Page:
Rewind: Fourth of July Vacation Week

Speaking of all the things I didn’t write about but meant to day after day and week after week. July 4th.

On July 3rd I flew to my family’s lake house in New Jersey, but the trip wasn’t without delays and frustrations—a good thing gone bad before the thing even got started. As per usual when you fly United.

My noon flight was delayed until about 8 p.m. which meant I spent an entire work day at the airport, working on not having a mental breakdown. I visited every shop, book store, bathroom, terminal, gate and café at least three times over eight hours. I was tired, frustrated, hungry, thirsty, and sick of watching other people take off on their on-time flights. I’d burned through all the magazines and podcasts I’d saved for the flight and my gadgets were dead when we were oh my god finally scheduled to board. But, by that time it didn’t even matter because my plan was to pass TF out the second I got to my seat.

Thankfully, and to my surprise, I had a whole row to myself. Two if I really wanted. In the morning, my flight was expected to be full. Every seat filled and overhead compartment stuffed to capacity. Eight hours later, it seemed 75% of passengers bailed. So? The second we got up to altitude, I made myself horizontal for four hours and didn’t move until they turned the lights on for landing. I so deserved it.

When we finally landed and when our bags finally made it and when my parents finally picked me up and we got home and I laid down at 2 a.m. more mentally exhausted than any other feeling on planet earth, I was happy to just be there.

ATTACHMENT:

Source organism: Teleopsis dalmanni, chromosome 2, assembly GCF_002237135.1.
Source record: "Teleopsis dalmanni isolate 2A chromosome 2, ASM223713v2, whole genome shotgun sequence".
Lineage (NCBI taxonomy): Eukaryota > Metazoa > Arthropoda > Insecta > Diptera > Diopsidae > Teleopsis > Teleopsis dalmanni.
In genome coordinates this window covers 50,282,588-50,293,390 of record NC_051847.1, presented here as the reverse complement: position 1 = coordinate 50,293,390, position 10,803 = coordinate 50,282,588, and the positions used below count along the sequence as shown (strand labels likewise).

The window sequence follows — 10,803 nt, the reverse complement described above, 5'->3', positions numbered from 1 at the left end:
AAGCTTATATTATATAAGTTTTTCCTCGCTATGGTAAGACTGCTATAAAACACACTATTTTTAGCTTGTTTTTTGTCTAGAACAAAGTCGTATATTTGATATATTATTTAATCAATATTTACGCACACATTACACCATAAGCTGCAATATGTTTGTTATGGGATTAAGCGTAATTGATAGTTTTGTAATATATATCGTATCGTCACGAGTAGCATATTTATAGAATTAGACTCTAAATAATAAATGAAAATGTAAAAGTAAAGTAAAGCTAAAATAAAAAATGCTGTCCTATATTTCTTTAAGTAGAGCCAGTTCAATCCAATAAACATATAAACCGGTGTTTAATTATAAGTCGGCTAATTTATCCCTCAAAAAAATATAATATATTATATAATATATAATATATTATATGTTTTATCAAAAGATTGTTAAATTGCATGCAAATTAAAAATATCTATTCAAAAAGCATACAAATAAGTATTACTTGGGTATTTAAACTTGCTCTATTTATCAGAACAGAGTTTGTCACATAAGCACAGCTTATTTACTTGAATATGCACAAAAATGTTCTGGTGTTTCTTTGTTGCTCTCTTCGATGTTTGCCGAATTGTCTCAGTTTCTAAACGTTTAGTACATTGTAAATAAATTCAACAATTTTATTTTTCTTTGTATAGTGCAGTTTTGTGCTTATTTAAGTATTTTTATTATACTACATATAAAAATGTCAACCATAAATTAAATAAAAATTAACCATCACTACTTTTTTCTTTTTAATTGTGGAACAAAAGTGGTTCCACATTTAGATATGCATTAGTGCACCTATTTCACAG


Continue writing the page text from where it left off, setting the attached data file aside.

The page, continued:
But. Even through all that, even when I was drinking coffee with my family, looking out over the lake I’d grown up on, on an official ‘vacation,’ I realized I didn’t need a vacation at all.

I was missing the mountains.

I really wanted to get up and go for a trail run, or hop on my bike with all my buddies and explore new mountain trails and dive bomb into the canyons. My everyday was everything I loved to do.

I’ve been waiting to feel like this for years, wondering when I’d get lucky enough to love every day. There it was. Here it is. 

It was a good feeling but a funny realization. I’d always counted down the hours and minutes until vacation. I’d have been mentally checked out from my desk job days before my flight took off. These days? And on that particular day on the deck? I couldn’t wait to get home—the home I made a home in Colorado.

Family time was very necessary, though. I hadn’t seen my dad, sister, brother-in-law or niece in seven months. I hadn’t been to New York City in over a year and hadn’t had an authentic slice in just as much time.

After our annual July 4th family party—that somehow always gets rained out—my dad and I headed into the New York the following day for some exploring. We both love to walk around the city. Most of the time we don’t have a plan—we walk until we’re hungry, get lunch, then walk some more around our favorite neighborhoods and up and down our favorite streets. I always saw myself living there one day, but after moving to Colorado, I’m not sure that kind of city life is for me anymore. But it sure is fun to visit.

I got to run each day of this six-day vacation, save for when I ventured into New York. My lungs were loving every second. I physically felt the abundance of oxygen at sea level with each deep breath, and my splits were much faster than those at elevation in Boulder. By the last day, I was tired and ready to be on my bike, but it was fun getting to run around my favorite neighboring lakes.

I got to have “lake lunches,” which usually consist of whatever’s in the fridge and whatever takes under ten minutes to prepare.

I got to ride bikes with my dad and stop at Stewart’s for sodas and ice creams. I got to go on a post-run cool down kayak ride to just finish up a Rich Roll podcast.

Even though I didn’t really need this vacation, I needed to see my people and be there for them like they were for me through so much of the hard stuff. I needed to show them how truly happy I am now; I owe a lot of what I feel now to my family, for supporting me when things sucked and when I was ready to move my whole life across the country.

Happy (very late) 4th of July.

Push on, PUSH ANIMALS >>>

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